When should a seller consider accepting a bully offer?
I am of the opinion that a seller is almost always going to do better if they avoid looking at bully offers, and wait until their scheduled offer night instead.
Every now and then though, a seller finds themselves in a situation where a bully offer is just too damn good to pass up!
Sometimes the price is so phenomenally above what they were expecting to get, that it's just not worth the risk of waiting and ending up with a lower price on offer night.
Sometimes the sellers are seriously stressed out by the entire process of having their home on the market, and the prospect of having it all over-and-done with is a no brainer.
And then there are times where it's actually looking like the home is not going to get the offers that the sellers want/expect on offer night. Case in point...
Earlier this year I had a listing in the west end of the city.
We spent a couple of weeks prepping the property to go on the market, and we decided that the best strategy would be to review offers on a specific date (the following Tuesday after the property initially hit the market).
I actually felt that we were pricing the home at the very top range of what it might be worth, and that we shouldn't necessarily expect to get multiple offers on offer-night. My clients appreciated where I was coming from, but we still felt that a hold-back on offers was the right strategy since comparable homes rarely come up for sale in the area.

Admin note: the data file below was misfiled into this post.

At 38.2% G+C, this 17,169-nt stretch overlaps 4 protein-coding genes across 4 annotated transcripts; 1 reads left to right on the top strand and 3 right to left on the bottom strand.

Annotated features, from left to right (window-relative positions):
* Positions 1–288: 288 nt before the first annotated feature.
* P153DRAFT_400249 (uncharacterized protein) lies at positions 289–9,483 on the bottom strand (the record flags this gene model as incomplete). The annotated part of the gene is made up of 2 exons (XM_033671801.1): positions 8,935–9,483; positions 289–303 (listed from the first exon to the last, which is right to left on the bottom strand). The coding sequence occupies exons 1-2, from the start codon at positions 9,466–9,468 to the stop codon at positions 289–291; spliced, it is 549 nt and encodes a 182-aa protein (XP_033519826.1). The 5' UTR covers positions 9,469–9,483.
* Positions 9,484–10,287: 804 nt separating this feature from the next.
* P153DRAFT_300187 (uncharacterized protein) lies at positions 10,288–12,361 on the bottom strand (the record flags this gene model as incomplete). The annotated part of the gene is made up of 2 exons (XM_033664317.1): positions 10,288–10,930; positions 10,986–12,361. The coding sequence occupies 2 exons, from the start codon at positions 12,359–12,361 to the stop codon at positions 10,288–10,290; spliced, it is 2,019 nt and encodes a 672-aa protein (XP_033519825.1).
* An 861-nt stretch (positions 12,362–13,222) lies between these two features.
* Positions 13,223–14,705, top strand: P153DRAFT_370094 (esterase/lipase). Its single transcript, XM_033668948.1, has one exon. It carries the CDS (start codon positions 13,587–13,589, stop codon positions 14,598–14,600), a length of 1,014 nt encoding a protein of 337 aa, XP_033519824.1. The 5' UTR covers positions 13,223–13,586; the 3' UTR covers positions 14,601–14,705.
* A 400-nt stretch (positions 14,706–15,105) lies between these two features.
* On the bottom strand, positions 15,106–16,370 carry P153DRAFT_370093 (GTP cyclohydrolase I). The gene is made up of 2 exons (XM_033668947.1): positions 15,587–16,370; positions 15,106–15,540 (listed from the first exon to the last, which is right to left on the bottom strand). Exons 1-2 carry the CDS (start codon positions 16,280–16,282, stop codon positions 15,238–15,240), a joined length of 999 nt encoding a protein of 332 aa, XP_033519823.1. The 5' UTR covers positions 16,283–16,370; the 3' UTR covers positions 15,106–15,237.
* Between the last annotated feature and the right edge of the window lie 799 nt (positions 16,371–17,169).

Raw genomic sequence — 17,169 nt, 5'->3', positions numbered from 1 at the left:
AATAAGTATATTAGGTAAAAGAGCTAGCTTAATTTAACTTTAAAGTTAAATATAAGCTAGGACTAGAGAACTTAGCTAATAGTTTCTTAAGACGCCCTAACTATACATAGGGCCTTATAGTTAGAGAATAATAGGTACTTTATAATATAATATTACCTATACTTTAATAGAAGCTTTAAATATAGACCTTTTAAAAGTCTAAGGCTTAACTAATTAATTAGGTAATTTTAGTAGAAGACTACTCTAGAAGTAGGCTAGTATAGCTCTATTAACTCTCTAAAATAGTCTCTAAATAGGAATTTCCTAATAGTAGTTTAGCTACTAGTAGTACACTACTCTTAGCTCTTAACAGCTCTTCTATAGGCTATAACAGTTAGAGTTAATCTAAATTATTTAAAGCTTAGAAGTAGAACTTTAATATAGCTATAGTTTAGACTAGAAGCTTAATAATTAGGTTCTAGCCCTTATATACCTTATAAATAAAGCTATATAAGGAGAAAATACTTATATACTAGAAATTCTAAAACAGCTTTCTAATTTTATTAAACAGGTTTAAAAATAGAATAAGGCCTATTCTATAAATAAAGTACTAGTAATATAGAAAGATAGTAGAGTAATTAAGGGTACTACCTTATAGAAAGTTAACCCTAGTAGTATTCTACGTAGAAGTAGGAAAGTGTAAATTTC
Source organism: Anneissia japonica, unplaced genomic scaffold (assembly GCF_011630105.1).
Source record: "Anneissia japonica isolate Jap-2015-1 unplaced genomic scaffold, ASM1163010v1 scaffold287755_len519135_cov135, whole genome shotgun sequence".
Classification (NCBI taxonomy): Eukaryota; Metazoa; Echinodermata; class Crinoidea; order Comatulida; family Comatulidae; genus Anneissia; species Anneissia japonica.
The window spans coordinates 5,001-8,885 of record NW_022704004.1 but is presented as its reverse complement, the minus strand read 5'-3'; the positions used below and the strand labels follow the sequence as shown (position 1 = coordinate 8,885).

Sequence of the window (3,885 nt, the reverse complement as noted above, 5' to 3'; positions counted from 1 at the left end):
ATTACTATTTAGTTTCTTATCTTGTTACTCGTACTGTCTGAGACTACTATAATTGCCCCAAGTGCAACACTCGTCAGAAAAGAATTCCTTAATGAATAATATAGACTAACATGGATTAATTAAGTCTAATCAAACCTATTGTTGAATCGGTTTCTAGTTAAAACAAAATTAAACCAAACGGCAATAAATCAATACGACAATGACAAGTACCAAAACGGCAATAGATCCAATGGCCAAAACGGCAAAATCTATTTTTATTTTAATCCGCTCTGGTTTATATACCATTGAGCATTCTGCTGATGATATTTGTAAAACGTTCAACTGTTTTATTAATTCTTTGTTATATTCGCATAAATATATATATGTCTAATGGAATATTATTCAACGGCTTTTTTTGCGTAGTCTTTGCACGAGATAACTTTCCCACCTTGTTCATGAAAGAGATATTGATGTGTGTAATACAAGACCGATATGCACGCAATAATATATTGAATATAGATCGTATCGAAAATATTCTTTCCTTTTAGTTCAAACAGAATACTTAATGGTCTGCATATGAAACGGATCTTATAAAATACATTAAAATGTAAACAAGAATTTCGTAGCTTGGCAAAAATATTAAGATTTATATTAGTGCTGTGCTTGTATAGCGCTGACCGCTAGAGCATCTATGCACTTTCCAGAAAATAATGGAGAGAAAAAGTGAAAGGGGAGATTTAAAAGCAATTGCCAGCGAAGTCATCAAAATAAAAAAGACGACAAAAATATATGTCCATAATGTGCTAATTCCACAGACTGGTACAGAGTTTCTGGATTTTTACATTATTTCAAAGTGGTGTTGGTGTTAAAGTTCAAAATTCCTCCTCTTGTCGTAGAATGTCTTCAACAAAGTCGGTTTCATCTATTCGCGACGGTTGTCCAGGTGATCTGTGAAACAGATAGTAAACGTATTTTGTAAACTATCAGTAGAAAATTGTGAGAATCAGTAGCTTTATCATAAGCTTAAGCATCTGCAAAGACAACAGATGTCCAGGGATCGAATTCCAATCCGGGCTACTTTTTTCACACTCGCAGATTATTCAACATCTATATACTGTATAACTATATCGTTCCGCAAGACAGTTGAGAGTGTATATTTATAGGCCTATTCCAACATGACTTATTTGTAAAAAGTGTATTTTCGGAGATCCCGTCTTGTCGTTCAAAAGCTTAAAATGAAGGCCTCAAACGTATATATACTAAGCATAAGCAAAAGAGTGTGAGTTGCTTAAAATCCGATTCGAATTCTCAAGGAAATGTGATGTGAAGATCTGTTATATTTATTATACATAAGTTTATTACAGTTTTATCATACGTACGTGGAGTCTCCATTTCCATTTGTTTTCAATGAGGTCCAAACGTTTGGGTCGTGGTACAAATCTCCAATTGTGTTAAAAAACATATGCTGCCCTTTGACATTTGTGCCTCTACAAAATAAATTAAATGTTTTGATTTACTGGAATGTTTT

Five days into the listing, I received a call from a buyer's agent, saying that her clients wanted to submit a bully offer. My clients were happy to look at it.
Once the offer was registered with my office, I did my duty and reached out to every single agent who had shown the property. And you know what? None of them had clients who were interested in submitting an offer. Not one.
None of them wanted to compete with a bully offer, and in fact, none of them were planning to submit anything on the scheduled offer night either!
It was quickly becoming apparent that this bully offer was probably the only offer we were going to see.
I told my sellers that they were likely going to do much better if we worked with the bully offer that night, as the buyers would be acting under the perceived threat of having to compete with other buyers on offer-night.
We ended up selling the property that night, with only the one offer, for above the list price.
Needless to say, my clients were very happy. The buyers were happy too, as they the secured the home they wanted (who knows if another buyer might've come out of the woodwork on the scheduled offer night and out-bid them?).
Bully offers are a tricky beast, and it's sometimes a tough call on whether or not to to work with them. Sometimes though, it just makes sense to take the money and run!
If you're thinking of selling your home, and you want an agent who knows when you should or shouldn't consider accepting a bully offer, feel free to contact us for more info.